A team of European scientists has just obtained the oldest known family “portrait” of ancient human ancestors. This portrait is in fact a genetic profile extracted from the bones of 13 individuals found in two caves in Siberia, Russia. The DNA recovered from these fossils shows that two of these individuals were a father and his teenage daughter. At least two other individuals are the male individual’s relatives, a young child and an adult woman who could have been his cousin and grandmother. They were all Neanderthals, the human species most closely related to our own and which mysteriously became extinct about 40,000 years ago. The finding provides the most detailed portrait to date of what Neanderthal groups were like, and confirms key data to understand why they disappeared forever.
The human remains come from Chagyrskaya and Okladnikov, two caves in southern Siberia where Neanderthals lived about 54,000 years ago. Stone tools and the remains of animal bones show that they were nomads who lived by chasing their usual prey: bison, horses and mountain goats. At that time, this was a border territory. To the west lived the European Neanderthals, and less than 100 kilometers away were the Denisovans or Asian Neanderthals. The study of DNA extracted from fossils in previous studies has revealed that these two species and Homo sapiens met and had hybrid children. It’s a mystery why only Homo sapiens survived.
A team of scientists led by Svante Pääbo, from the Max Planck Institute for Evolutionary Anthropology (Germany) and winner of this year’s Nobel Prize for Medicine, was able to recover a large part of the genome of the 13 Neanderthals from the two Siberian caves and compare it with that of other 18 previously discovered Neanderthals.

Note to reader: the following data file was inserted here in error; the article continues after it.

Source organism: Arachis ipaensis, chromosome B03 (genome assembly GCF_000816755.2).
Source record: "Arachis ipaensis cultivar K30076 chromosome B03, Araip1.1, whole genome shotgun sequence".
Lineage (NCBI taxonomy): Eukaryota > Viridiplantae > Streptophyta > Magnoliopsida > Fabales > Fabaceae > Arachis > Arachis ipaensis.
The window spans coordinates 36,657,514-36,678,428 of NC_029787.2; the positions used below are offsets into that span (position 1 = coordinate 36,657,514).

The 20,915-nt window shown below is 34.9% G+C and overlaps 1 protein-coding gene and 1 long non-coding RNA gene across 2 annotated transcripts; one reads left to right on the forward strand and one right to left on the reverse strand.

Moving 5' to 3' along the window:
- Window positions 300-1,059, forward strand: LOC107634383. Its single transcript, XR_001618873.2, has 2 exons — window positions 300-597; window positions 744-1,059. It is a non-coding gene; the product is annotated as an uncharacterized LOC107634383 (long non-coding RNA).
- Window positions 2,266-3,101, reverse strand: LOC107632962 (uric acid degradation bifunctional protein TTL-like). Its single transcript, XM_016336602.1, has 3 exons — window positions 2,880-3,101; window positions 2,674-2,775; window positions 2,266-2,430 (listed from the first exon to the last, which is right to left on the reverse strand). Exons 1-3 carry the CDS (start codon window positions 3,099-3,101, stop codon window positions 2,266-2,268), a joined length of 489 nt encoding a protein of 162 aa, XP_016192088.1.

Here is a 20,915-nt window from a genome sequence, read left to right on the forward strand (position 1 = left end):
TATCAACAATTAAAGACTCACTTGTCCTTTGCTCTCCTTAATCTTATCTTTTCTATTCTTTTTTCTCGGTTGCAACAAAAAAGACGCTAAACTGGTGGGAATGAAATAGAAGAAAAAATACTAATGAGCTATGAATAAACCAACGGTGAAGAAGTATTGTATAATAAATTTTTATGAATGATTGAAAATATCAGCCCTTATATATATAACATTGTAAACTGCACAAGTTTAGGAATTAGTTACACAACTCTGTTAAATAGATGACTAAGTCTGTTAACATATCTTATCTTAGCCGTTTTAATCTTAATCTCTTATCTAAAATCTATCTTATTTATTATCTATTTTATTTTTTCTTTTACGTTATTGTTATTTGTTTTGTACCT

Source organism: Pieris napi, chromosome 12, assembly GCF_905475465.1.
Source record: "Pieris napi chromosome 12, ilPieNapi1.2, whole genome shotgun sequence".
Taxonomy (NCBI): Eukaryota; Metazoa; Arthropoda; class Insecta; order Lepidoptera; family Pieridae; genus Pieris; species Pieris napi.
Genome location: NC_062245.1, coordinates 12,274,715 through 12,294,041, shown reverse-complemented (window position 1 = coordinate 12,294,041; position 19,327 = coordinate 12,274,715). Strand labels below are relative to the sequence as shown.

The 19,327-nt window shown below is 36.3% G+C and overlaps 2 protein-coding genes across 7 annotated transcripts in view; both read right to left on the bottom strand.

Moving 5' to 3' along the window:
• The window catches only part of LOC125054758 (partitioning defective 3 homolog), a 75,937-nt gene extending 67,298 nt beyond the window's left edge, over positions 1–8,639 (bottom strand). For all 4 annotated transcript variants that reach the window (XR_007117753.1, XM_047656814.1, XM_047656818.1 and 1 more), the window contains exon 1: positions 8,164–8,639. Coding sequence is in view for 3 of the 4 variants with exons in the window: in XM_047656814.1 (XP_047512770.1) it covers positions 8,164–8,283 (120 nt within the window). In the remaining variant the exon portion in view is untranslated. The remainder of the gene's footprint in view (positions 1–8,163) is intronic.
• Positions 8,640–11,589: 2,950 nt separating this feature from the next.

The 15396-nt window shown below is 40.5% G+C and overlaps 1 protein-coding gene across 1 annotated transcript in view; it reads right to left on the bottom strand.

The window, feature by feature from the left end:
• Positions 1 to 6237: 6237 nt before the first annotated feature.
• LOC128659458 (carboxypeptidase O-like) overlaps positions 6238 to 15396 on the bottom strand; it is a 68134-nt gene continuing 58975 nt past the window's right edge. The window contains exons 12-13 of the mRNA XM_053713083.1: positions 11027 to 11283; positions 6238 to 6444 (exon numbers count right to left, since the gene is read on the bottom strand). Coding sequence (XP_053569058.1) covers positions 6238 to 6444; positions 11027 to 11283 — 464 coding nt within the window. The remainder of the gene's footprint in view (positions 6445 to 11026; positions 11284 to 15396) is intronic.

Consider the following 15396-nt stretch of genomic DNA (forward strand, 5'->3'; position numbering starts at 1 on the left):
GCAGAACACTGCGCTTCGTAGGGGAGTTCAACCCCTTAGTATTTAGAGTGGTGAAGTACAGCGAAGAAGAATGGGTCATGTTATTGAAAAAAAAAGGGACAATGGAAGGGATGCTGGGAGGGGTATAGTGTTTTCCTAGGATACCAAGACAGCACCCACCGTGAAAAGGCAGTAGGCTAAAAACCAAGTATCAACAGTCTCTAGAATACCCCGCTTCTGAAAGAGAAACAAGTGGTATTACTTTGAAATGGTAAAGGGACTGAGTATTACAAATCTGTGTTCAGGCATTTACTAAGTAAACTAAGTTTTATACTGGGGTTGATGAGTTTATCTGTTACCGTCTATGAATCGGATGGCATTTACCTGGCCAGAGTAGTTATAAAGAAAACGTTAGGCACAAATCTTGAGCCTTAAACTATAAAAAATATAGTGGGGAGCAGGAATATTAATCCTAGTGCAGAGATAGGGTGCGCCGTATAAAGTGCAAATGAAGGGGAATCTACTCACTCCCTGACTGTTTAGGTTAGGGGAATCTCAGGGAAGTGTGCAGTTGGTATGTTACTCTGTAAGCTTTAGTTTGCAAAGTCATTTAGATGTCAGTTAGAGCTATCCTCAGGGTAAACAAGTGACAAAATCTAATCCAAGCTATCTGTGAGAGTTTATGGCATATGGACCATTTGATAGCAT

The results, published today in Nature, a reference in world science, show that several of the individuals found in Chagyrskaya lived at the same time and in the same place, an unusual finding in sites this old. The two residents of Okladnikov, about 100 kilometers to the east, were not direct relatives, but at least one of them could also have been a contemporary of the other clan. The genetic variability of these remains suggests that the Neanderthal groups were small, made up of between 10 and 20 individuals.
The study shows that the mitochondrial genome passed from mother to child was much more varied than that of the Y chromosome passed on by fathers. This confirms that in Neanderthal societies women left their families to go and live with other groups and bear children, while men stayed put in the same clan. It is a common practice in many current hunter-gatherer societies that prevents diseases and sterility associated with inbreeding.
Antonio Rosas, paleoanthropologist at Spain’s National Research Council (CSIC), highlights that these conclusions are very similar to those advanced by his team in 2011. In this case, they analyzed only the mitochondrial genome of six adults, three adolescents, two children and a Neanderthal baby who died devoured by other hominins of its kind and whose remains were found in the cave of El Sidrón, in the northern Spanish region of Asturias. The DNA showed that they were related by maternal lineage, but it was impossible to say by how much. It did show that they were small and very isolated groups in which the females were the ones who left their clan for other social groups. “This is a very common practice among many groups of Homo sapiens and also in other primates to maintain genetic variability,” explains Rosas.
Despite this strategy, the Neanderthal family of Chagyrskaya already seemed doomed to disappear in a few generations. Researchers have studied the genetic variability among all individuals and the level of identical sequences is as high as among current mountain gorillas, one of the most endangered species on the planet.
The results also indicate that these Neanderthals were from the dominant Western European lineage and had no trace of interbreeding with their Asian Denisovan neighbors, despite living just 100 kilometers away. These data support that isolation and inbreeding contributed to the extinction of these hominins.
The big question is whether the Homo sapiens of that time were different from their Neanderthal cousins, both genetically and socially. It is difficult to know, since there are hardly any sapiens fossils from this time and no DNA has been recovered to obtain a family genetic portrait. “It is evident that they must have had something that was different, perhaps a different strategy to build ties between groups, or maybe they were clans with more members,” ventures Carles Lalueza-Fox, a geneticist at the CSIC.